Research informs better home care for seniors
2 November 2015
BC has the fastest growing population of seniors in Canada. It is estimated that by 2031 roughly one quarter of the provincial population will be over the age of 65.
This shifting demographic will place additional strain on primary health care resources and create a need for more effective home and community care services. To address this emerging need, the BC Ministry of Health has made a commitment to improving seniors’ care, articulated in the Seniors Action Plan and Setting Priorities for the BC Health System.
As part of MSFHR’s strategic focus on increasing the responsiveness of BC’s health research enterprise to provincial priorities, the Foundation has undertaken several initiatives that will inform better care for seniors.
In January 2014, MSFHR partnered with the BC Ministry of Health to host an international forum on best practices in seniors’ home care. Six international experts were invited to Vancouver to speak about home care practice in their respective countries, offering an important opportunity for BC policy-makers and researchers to learn how other jurisdictions are providing sustainable home care for seniors.
Each expert speaker at the forum described the context for home care in his or her country as well as highlighting recent innovations and lessons learned from their own research. Following the presentations, participants discussed key lessons for BC before identifying a core set of objectives to guide the development of improved home care models. All presentations and subsequent discussions are summarized in the report, which is available for download.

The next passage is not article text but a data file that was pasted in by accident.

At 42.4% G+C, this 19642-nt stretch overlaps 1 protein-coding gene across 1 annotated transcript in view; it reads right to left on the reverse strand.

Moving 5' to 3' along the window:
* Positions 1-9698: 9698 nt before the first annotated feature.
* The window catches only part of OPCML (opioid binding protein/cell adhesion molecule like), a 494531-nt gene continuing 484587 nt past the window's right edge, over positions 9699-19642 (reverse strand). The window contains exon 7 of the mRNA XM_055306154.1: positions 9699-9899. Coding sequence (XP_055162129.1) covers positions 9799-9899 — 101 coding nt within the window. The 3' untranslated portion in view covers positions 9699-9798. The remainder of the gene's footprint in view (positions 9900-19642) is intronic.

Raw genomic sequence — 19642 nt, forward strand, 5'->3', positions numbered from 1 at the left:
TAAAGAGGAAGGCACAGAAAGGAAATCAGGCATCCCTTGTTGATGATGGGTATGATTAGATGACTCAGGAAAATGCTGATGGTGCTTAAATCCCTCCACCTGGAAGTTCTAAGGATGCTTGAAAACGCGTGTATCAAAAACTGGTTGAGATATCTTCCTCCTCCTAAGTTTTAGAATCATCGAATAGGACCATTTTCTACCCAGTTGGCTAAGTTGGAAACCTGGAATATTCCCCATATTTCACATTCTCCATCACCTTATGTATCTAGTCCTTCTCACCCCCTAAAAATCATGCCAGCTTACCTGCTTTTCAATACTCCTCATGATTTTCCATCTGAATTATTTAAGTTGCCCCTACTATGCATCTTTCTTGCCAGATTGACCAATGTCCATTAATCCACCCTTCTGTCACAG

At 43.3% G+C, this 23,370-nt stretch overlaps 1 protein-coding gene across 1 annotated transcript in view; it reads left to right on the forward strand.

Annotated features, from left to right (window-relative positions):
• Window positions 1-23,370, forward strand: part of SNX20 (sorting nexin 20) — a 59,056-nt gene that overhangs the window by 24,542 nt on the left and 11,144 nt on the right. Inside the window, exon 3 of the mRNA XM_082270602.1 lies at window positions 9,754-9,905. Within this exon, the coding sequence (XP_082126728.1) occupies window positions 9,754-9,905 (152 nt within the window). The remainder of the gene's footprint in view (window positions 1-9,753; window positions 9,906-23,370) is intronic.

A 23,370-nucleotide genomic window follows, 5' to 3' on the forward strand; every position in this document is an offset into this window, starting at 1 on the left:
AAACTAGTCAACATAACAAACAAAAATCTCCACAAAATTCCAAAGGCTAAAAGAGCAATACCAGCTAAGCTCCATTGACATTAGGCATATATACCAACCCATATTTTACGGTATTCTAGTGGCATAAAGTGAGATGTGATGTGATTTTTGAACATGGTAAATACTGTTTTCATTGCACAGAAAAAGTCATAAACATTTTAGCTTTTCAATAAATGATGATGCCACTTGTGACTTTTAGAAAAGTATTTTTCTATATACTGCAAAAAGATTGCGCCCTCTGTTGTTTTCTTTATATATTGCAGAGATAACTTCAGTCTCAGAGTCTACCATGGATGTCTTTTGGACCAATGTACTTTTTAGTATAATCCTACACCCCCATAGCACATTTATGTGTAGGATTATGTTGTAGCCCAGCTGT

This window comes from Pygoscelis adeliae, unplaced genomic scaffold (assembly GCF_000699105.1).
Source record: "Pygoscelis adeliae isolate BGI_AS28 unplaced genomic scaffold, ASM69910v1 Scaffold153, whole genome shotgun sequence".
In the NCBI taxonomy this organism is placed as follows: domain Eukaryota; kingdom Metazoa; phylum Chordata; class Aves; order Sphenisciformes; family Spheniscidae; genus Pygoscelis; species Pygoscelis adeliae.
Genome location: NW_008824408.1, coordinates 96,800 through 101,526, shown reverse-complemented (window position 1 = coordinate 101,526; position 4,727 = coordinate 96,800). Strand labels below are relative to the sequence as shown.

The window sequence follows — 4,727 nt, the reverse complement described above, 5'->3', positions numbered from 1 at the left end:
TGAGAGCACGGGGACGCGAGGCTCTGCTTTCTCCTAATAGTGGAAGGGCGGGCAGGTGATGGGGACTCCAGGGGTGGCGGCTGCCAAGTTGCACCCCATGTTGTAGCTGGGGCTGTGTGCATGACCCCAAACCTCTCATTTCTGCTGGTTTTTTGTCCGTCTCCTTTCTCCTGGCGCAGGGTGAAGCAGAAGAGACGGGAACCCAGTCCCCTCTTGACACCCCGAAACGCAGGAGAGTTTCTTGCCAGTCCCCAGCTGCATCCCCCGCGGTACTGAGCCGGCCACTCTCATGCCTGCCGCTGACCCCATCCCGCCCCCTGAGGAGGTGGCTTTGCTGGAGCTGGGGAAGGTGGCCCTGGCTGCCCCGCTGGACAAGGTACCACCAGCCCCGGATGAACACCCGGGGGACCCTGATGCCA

MSFHR has also supported the BC Ministry of Health to gather evidence related to Better at Home, a provincially funded non-medical home support program managed by the United Way of the Lower Mainland.
Better at Home helps seniors with day-to-day activities such as yard work, home repairs, transportation to appointments, and housekeeping. The program aims to increase seniors’ quality of life, help them stay connected to their communities, and delay the transition into higher levels of institutional care.
In 2013, MSFHR coordinated a request for applications from BC researchers interested in leading an evaluation of Better at Home. Through this funding opportunity, a study co-led by Drs. Kimberlyn McGrail and David Whitehurst will provide evidence to help the BC Ministry of Health assess Better at Home’s cost-effectiveness and impact on older adults’ quality of life.